18. "I will arise, and go to my father, and will say unto him, Father, I have sinned against heaven and before Thee,
19. "And am no more worthy to be called thy Son; make me as one of thy hired servants."
WE left the prodigal in a condition of great wretchedness. It was well that he felt his misery. Many are really as wretched as he was because they are as distant from the Author of all happiness, and yet are not conscious of their state, their spiritual destitution.
Misery, however, was the means, in the hands of God, of bringing this man to himself to a sense
2 Ps. xxxvii. 25.
of what he was, and what he might have been, if he had never gone astray, and dealt wickedly. How many hired servants of my father have bread enough, and to spare, and I perish with hunger!
We may here remark the blessings which attend a religious family, a religious education. The prodigal remembers what he had seen in his father's house: he had seen comfort and peace; not perfect comfort, indeed, nor uninterrupted peace; but such peace and comfort as are attainable in a fallen state, and can belong to corrupt hearts and a sinful world: peace and comfort such as are only to be found in the ways of righteousness. And though he had once disliked the restraints which order and duty lay upon perverse inclination, though he had left his father's house that he might be free from them; he now looks back with sad remembrance on what he had formerly despised and abandoned.
Still a resource remains. He knows the character of the Father whom he had deserted; and he may possibly find a place in His family again. I will arise, and go to my father, and will say unto Him, Father, I have sinned against heaven and before Thee, and am no more worthy to be called Thy Son: make me as one of Thy hired servants.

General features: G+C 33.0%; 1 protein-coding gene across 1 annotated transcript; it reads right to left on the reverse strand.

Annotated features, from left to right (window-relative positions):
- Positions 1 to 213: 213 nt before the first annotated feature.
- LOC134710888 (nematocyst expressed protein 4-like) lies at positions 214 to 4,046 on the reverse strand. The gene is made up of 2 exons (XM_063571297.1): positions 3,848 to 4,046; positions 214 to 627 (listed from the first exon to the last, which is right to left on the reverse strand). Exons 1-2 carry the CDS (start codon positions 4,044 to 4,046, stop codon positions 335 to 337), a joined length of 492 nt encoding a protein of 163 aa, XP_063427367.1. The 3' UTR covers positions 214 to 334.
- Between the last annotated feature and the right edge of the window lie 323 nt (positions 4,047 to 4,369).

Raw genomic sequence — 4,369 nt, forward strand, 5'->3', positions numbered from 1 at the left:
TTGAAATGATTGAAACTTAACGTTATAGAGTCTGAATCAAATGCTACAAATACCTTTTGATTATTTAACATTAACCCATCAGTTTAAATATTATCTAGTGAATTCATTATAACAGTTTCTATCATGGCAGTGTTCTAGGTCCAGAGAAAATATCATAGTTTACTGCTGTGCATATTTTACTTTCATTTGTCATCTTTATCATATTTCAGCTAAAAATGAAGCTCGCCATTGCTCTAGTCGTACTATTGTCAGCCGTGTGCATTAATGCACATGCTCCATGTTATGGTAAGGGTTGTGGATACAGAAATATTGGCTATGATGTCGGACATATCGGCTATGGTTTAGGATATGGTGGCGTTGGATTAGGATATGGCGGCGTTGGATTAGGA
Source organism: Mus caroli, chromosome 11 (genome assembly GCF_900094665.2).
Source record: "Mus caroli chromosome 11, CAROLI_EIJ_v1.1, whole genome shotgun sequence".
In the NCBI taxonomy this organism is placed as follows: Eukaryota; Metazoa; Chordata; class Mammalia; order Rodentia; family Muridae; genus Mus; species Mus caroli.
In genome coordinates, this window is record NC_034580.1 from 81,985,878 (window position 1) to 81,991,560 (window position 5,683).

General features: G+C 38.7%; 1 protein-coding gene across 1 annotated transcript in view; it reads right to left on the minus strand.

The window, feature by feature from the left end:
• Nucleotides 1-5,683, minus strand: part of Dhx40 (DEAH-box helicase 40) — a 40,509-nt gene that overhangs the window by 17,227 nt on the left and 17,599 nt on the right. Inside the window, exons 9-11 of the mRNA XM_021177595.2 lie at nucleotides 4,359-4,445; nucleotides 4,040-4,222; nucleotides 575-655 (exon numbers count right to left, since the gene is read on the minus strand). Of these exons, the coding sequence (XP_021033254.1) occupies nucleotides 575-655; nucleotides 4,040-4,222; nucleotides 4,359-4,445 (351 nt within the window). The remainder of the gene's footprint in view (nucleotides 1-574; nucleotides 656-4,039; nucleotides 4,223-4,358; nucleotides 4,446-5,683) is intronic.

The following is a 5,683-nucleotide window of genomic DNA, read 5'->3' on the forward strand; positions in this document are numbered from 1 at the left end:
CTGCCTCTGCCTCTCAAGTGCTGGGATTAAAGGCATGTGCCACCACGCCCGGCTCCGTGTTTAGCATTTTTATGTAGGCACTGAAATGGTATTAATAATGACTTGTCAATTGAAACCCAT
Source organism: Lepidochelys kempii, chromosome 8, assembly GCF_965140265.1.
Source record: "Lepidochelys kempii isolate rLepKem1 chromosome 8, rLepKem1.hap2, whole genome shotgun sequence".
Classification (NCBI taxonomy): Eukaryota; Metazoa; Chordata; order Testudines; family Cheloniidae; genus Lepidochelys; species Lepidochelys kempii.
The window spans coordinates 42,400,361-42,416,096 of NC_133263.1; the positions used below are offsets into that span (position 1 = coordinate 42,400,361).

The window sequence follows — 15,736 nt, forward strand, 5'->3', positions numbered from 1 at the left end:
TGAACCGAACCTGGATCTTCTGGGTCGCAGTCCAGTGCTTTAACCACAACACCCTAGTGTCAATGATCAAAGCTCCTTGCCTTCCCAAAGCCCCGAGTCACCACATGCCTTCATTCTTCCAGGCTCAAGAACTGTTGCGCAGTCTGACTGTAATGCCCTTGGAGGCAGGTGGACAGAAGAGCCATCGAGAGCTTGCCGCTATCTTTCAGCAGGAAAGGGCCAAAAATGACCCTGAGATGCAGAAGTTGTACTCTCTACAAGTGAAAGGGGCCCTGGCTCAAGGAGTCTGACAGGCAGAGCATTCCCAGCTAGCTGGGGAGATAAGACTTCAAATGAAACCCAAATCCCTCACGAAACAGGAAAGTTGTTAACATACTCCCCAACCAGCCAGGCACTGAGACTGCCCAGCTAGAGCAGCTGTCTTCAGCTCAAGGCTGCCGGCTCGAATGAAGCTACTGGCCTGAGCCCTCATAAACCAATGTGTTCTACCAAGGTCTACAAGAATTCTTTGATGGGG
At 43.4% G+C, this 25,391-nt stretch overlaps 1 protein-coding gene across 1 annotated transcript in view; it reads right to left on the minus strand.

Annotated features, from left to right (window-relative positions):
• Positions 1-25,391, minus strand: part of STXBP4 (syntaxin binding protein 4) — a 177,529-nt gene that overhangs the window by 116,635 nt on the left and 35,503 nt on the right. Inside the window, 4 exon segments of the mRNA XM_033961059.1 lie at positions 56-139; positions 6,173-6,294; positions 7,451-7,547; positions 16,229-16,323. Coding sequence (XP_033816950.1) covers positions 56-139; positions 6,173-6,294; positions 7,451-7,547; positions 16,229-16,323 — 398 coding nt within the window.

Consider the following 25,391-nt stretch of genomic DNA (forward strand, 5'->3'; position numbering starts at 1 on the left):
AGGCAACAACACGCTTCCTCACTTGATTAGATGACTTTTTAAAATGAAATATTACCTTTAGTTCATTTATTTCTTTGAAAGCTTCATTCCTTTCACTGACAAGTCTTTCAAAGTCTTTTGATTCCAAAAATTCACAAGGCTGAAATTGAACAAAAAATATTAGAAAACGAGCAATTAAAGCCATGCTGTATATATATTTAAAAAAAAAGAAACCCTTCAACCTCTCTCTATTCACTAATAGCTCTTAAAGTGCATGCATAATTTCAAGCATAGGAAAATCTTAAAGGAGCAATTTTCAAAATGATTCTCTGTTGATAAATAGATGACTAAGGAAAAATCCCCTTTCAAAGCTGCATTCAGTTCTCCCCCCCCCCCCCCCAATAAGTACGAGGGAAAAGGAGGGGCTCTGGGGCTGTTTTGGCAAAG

Reflect here upon the blessing which belongs to us, to whom is made known the mercy of God as revealed in the Gospel. We know that "God
so loved the world that He gave His only begotten Son, that all that believe in Him might not perish." We know that "God willeth not that any should perish, but that all should come to repentance." The unenlightened heathen is sometimes affected by a sense of sin, and endeavours to expiate his transgressions by penance, or by expensive sacrifice; by making offerings, or by suffering privations; by tormenting himself, or even by tormenting others. But we possess the Revelation of God's mercy. We know that a propitiation has been made, and a way of access opened from man to God. are not left to doubt whether He will receive the returning sinner: whether He to whom in our sorrows we address our prayer, is a God who heareth and answereth prayer; whether He whom we feel to be a God of power, is also a God of mercy: this we are forbidden to doubt: for "this is a faithful saying, and worthy of all men to be received, that Christ Jesus came into the world to save sinners."
Observe, however, the conduct of the prodigal and learn from it the nature of true repentance. It is a deliberate, solemn act; an act of religious humiliation and prayer. His extravagance has ruined his fortune. More regular habits will place him in a more creditable situation, are more suitable to his advancing years. Many feel this, and calmly talk of entering upon a new course, as they might talk of wearing a new dress, or changing a place of residence.